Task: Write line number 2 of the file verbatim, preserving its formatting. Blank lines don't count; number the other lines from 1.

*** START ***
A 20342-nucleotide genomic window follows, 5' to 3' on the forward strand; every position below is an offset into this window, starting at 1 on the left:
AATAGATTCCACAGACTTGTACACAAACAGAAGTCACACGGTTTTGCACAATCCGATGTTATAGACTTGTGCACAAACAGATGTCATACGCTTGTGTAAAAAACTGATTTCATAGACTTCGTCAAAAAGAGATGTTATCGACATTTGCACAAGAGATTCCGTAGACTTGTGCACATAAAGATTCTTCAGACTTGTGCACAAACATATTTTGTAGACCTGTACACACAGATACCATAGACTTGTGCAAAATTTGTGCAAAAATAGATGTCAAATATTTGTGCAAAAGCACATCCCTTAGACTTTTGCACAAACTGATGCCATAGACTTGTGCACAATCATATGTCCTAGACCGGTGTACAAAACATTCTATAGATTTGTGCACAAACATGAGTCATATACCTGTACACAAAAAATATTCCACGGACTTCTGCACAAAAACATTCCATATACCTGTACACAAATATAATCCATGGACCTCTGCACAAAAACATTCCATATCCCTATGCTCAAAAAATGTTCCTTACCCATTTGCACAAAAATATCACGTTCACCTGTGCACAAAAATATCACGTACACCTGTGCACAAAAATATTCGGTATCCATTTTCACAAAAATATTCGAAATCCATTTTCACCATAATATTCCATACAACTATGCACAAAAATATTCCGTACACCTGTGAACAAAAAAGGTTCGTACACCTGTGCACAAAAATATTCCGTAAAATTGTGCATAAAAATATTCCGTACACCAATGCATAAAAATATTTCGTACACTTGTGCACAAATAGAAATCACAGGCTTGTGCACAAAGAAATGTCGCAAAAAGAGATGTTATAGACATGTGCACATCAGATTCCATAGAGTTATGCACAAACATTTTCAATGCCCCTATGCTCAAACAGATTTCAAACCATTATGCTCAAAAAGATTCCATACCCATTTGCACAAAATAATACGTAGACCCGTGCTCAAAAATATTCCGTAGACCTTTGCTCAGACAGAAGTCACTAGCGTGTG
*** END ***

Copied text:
AATAGATTCCACAGACTTGTACACAAACAGAAGTCACACGGTTTTGCACAATCCGATGTTATAGACTTGTGCACAAACAGATGTCATACGCTTGTGTAAAAAACTGATTTCATAGACTTCGTCAAAAAGAGATGTTATCGACATTTGCACAAGAGATTCCGTAGACTTGTGCACATAAAGATTCTTCAGACTTGTGCACAAACATATTTTGTAGACCTGTACACACAGATACCATAGACTTGTGCAAAATTTGTGCAAAAATAGATGTCAAATATTTGTGCAAAAGCACATCCCTTAGACTTTTGCACAAACTGATGCCATAGACTTGTGCACAATCATATGTCCTAGACCGGTGTACAAAACATTCTATAGATTTGTGCACAAACATGAGTCATATACCTGTACACAAAAAATATTCCACGGACTTCTGCACAAAAACATTCCATATACCTGTACACAAATATAATCCATGGACCTCTGCACAAAAACATTCCATATCCCTATGCTCAAAAAATGTTCCTTACCCATTTGCACAAAAATATCACGTTCACCTGTGCACAAAAATATCACGTACACCTGTGCACAAAAATATTCGGTATCCATTTTCACAAAAATATTCGAAATCCATTTTCACCATAATATTCCATACAACTATGCACAAAAATATTCCGTACACCTGTGAACAAAAAAGGTTCGTACACCTGTGCACAAAAATATTCCGTAAAATTGTGCATAAAAATATTCCGTACACCAATGCATAAAAATATTTCGTACACTTGTGCACAAATAGAAATCACAGGCTTGTGCACAAAGAAATGTCGCAAAAAGAGATGTTATAGACATGTGCACATCAGATTCCATAGAGTTATGCACAAACATTTTCAATGCCCCTATGCTCAAACAGATTTCAAACCATTATGCTCAAAAAGATTCCATACCCATTTGCACAAAATAATACGTAGACCCGTGCTCAAAAATATTCCGTAGACCTTTGCTCAGACAGAAGTCACTAGCGTGTG